MORGANTON, N.C. (Aug. 14, 2019) – In all likelihood, this will be the last book-length manuscript that I write—that is, if I manage to finish it by the end of next summer, my goal. Based on all the times I’ve tried to start this thing over the past three years but have been waylaid—or, even worse, laid low—by this and that, don’t be surprised if I get hit by a bread truck between now and, say, Labor Day 2020.

Why a bread truck? I don’t know. Maybe it’s because I spent the first years of my adulthood in Valdese, where the boxy orange delivery trucks of Waldensian Bakeries were flashier than all those damn brown Buicks and metallic-blue Fords favored by bakery employees. That shiny Sunbeam fleet with the cute, blond-haired, gluten-glorifying girl on their side panels must have made a big impression on me. But if bread bothers you, substitute milk or beer or whatever else you can tolerate being loaded into a truck and delivered over the road, that could then run over a guy with my kind of luck. Man can live and die by many things other than bread alone.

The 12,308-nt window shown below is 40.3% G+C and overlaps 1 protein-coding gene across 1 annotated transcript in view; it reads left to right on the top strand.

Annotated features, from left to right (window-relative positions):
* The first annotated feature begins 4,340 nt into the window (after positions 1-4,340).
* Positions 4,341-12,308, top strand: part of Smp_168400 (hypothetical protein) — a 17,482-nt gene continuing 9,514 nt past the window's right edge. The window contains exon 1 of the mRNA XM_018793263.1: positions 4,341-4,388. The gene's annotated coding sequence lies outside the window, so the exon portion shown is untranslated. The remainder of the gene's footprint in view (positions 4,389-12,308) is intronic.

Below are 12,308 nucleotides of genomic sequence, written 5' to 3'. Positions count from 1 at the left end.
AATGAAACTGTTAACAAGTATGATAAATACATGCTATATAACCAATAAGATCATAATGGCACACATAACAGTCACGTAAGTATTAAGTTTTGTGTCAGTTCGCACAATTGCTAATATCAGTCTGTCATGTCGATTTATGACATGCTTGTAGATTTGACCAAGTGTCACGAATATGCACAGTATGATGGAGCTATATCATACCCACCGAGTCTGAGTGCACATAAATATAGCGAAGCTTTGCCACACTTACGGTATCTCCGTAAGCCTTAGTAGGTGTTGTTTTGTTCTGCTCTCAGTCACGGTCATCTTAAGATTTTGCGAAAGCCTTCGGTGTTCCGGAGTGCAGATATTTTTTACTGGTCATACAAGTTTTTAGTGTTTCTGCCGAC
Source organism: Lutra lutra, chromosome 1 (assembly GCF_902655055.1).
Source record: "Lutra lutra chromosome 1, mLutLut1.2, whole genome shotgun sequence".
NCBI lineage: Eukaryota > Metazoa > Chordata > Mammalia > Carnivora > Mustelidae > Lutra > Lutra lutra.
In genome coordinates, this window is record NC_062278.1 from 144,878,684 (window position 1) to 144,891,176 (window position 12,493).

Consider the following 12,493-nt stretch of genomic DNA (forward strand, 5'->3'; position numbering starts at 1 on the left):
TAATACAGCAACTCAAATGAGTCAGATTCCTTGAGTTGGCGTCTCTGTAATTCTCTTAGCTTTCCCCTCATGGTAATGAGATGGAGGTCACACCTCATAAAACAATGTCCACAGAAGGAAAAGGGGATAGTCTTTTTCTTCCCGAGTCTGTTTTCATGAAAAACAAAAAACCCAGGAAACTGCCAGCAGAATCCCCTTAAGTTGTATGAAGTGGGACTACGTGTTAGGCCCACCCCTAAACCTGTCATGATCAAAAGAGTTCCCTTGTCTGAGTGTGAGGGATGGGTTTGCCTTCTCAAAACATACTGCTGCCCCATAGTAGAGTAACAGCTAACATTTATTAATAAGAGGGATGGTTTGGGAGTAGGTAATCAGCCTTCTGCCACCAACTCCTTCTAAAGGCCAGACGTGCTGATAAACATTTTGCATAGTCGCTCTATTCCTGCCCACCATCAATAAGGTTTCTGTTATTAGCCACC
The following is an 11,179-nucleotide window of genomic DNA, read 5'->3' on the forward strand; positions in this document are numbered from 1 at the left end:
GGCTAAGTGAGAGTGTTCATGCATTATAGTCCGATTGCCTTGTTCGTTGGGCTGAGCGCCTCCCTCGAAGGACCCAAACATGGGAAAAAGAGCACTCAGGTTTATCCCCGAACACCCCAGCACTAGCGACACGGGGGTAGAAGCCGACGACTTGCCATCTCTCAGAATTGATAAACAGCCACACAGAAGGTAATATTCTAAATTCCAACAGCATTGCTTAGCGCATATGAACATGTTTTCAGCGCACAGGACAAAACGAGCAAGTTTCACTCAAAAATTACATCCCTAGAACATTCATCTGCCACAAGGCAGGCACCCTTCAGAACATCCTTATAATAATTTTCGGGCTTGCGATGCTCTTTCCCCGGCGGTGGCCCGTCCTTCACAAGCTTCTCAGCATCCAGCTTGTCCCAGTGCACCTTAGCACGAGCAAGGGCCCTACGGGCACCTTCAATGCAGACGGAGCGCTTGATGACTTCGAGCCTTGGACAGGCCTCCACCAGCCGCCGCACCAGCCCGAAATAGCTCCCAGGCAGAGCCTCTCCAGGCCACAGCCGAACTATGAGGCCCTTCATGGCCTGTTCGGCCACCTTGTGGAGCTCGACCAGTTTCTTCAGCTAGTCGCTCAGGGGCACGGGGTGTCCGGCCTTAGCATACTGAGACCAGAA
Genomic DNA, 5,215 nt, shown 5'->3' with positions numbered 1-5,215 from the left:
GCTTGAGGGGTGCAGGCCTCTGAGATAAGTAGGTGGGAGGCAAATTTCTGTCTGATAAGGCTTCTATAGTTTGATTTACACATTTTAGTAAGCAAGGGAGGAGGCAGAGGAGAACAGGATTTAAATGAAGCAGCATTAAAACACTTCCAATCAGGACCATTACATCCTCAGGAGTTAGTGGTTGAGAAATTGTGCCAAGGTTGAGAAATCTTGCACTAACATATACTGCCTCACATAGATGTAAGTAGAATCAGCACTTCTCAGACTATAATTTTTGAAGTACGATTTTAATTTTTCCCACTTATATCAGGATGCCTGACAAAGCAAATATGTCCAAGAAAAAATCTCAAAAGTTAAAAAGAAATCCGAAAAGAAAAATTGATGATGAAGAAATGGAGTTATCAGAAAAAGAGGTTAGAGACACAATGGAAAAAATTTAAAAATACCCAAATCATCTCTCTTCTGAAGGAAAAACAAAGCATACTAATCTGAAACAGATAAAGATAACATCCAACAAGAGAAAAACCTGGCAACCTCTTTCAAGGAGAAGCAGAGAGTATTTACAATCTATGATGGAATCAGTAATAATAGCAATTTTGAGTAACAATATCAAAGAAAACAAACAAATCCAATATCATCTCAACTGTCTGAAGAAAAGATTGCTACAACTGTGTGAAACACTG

Continue reading Rutherwood; or, Life on the Run (1/19) — Chapter One, Thrift (Part 1/3)

Fill in the Blank: Columbine, Sandy Hook, Parkland, Aurora, Virginia Tech, Las Vegas, __________

FROM BUD TO FADING FLOWER, this heirloom rose retains its beauty throughout its life cycle. With water, sun, warmth and minimal care, the rose bush thrives, as do its purple blossoms each for a time. The plant dies in the winter and returns to life the next spring. We mortals should be so lucky.


We all know it’s coming. Sooner or later, a mass shooting will come to our town — to our school, our college, our worship center, our movie theater, our concert venue, our park, our store, our workplace.

And there’s nothing we can do to stop it.